As a kid I was afraid of the dark. There was this pervasive fear that something was lurking either in my closet, or under my bed. This “something” took many different theoretical shapes and forms, but it’s effect was to make it extraordinarily difficult for me to fall asleep.
“Use the darkness, or the darkness will use you.”
I cannot for the life of me recall who said this to me, but somehow as a kid it made a degree of sense. Instead of letting all of the imaginary creatures keep me up at night, I decided to write about them. Whenever I had a hard time sleeping, I would get out my journal and start writing about those seemingly terrifying imaginary creatures. Usually after 10 minutes of writing, the scary things seemed less important and I became far more ready to sleep.
When I woke up in the morning, I would very often laugh out loud at the ridiculous things I wrote about being afraid of. The terrifying thought of a clown somehow being up in the top shelf in my closet seemed utterly preposterous when reading it out loud in the bright of day.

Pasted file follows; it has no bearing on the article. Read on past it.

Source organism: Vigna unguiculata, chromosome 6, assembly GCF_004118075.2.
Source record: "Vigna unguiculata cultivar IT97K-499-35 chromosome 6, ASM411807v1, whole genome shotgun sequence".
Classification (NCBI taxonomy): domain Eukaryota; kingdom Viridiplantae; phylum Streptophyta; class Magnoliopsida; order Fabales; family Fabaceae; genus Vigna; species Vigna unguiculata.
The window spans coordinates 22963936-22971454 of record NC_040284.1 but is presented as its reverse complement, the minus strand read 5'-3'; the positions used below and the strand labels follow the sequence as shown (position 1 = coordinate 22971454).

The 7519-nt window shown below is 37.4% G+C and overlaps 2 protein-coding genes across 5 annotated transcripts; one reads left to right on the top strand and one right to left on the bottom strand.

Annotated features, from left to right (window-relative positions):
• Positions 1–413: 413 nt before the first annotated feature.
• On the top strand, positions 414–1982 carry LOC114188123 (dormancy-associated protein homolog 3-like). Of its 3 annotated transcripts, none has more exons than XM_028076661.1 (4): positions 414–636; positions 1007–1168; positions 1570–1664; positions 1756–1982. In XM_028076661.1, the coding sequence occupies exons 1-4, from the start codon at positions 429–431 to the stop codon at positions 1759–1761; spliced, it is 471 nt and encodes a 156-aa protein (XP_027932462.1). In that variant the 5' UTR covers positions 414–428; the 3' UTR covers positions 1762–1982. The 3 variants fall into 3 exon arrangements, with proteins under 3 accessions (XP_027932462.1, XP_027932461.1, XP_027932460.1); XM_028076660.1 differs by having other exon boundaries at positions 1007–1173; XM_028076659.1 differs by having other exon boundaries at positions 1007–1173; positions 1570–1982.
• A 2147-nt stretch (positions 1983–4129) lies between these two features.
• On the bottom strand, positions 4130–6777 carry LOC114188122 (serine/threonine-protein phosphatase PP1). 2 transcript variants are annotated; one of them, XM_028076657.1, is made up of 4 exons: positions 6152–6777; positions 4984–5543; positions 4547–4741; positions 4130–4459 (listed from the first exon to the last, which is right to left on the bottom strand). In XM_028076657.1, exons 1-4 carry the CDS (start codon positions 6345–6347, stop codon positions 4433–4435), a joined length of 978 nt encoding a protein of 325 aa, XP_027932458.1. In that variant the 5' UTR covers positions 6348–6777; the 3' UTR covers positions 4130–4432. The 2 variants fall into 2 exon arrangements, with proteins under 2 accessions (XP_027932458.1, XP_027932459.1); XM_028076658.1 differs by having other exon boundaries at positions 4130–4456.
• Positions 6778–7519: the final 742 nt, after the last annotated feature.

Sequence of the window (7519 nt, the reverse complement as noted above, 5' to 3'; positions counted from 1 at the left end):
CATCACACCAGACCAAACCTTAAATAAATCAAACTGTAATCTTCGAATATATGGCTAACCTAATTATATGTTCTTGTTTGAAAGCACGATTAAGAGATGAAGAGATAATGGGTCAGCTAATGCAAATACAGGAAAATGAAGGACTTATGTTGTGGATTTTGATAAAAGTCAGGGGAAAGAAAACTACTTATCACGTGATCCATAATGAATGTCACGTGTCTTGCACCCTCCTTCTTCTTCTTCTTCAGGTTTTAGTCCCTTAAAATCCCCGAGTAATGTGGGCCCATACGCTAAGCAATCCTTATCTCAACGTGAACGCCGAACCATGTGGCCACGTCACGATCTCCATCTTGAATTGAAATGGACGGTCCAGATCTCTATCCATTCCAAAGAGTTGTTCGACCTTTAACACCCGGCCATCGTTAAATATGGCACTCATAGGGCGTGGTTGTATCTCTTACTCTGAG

And so I encourage my students to not be afraid of the darkness, but to shine a light in it. One of the best ways to shine this light is by telling stories. When kids share their fears, uncertainties, and frustrations through stories they find connection with others (the audience). This connection between storyteller and audience is manifest in rapt attention, bursts of laughter, and heartfelt applause at the recognition we are all in “this” together.
So if you (or your child) is having a hard time falling asleep, consider shining a light in that darkness by writing down what’s in/on your mind. Instead of letting that ghost keep you awake at night, tell the ghost’s story and receive both applause from an audience and a better night sleep.